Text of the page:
AMSA and the world lost a great physician leader on September 11, 2001. Dr. Paul Ambrose was on board American Airlines Flight 77 when it crashed into the Pentagon. The following is an excerpt from The New Physician/January-February 2002:
A native of Huntington, West Virginia, Ambrose stayed close to home for medical school, graduating from Marshall University School of Medicine in 1995. While there, he became active with the American Medical Student Association (AMSA), landing the job of AMSA’s legislative affairs director in 1995.
It was at AMSA where he really began to flex his health policy muscles. “He had such a command of health policy that most people would be jealous of,” says Dr. Paul Jung, a friend who met Ambrose through AMSA. “Very few people are successful with health policy. He knew that knowing this policy exists is not enough—you have to know what to do with it.” And he wanted other medical students to understand this as well.
That’s why Ambrose created AMSA’s Political Leadership Institute, Jung says. The institutes, which AMSA renamed in Ambrose’s honor, are annual weekend sessions that use lectures and role-playing examples to teach medical students political advocacy skills.
“He wanted to do things bigger,” says Dr. Travis Harker, a medical resident who is one of Ambrose’s many mentees. “He really wanted to see if he could move the whole system forward.”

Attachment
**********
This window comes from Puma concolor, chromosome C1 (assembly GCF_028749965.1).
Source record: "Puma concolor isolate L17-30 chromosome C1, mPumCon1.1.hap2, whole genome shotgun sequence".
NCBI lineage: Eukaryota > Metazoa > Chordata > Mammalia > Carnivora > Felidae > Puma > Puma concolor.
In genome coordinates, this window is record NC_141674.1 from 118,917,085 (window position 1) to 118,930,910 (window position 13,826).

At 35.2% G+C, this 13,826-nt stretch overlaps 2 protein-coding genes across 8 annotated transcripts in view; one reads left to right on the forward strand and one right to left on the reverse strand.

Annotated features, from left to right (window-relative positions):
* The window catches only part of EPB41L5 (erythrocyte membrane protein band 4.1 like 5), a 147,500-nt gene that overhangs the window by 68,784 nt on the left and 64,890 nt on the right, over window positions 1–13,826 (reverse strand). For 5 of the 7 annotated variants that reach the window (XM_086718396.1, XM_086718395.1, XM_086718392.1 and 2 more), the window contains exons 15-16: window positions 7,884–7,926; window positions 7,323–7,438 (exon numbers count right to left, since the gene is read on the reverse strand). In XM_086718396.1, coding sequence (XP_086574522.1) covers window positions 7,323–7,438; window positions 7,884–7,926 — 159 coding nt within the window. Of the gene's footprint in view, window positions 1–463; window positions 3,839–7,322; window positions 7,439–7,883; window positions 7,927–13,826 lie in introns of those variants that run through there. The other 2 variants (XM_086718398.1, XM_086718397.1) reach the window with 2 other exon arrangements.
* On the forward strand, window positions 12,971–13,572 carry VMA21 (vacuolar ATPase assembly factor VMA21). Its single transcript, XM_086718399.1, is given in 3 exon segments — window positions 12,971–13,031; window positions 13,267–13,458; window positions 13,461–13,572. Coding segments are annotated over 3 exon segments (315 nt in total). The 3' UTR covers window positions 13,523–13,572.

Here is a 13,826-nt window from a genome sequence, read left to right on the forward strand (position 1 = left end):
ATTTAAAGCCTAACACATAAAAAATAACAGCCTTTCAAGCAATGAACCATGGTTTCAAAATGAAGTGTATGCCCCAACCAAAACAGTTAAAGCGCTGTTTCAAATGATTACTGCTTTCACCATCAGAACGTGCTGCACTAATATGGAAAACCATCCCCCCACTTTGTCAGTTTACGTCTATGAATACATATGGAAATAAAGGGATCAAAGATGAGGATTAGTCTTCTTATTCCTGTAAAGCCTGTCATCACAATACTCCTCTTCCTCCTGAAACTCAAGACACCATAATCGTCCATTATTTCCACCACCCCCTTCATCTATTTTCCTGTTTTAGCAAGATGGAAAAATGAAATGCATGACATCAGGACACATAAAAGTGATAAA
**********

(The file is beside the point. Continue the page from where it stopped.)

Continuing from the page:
After earning his medical degree, Ambrose went on to do a family practice residency at Dartmouth Medical School. He had wanted to enter a residency program with a health policy component, but none existed at the medical school at the time. So Ambrose, in his typical fashion, created his own health policy learning experiences and began to forge a close relationship with former Surgeon General C. Everett Koop, eventually bringing Koop to Marshall for a presentation on public health and preventive medicine and home for supper at his parents’ house. The story goes that his mother burned dinner that night. Later, Ambrose worked with Dartmouth in his post-residency years to form the public health and family medicine program in which Harker now participates.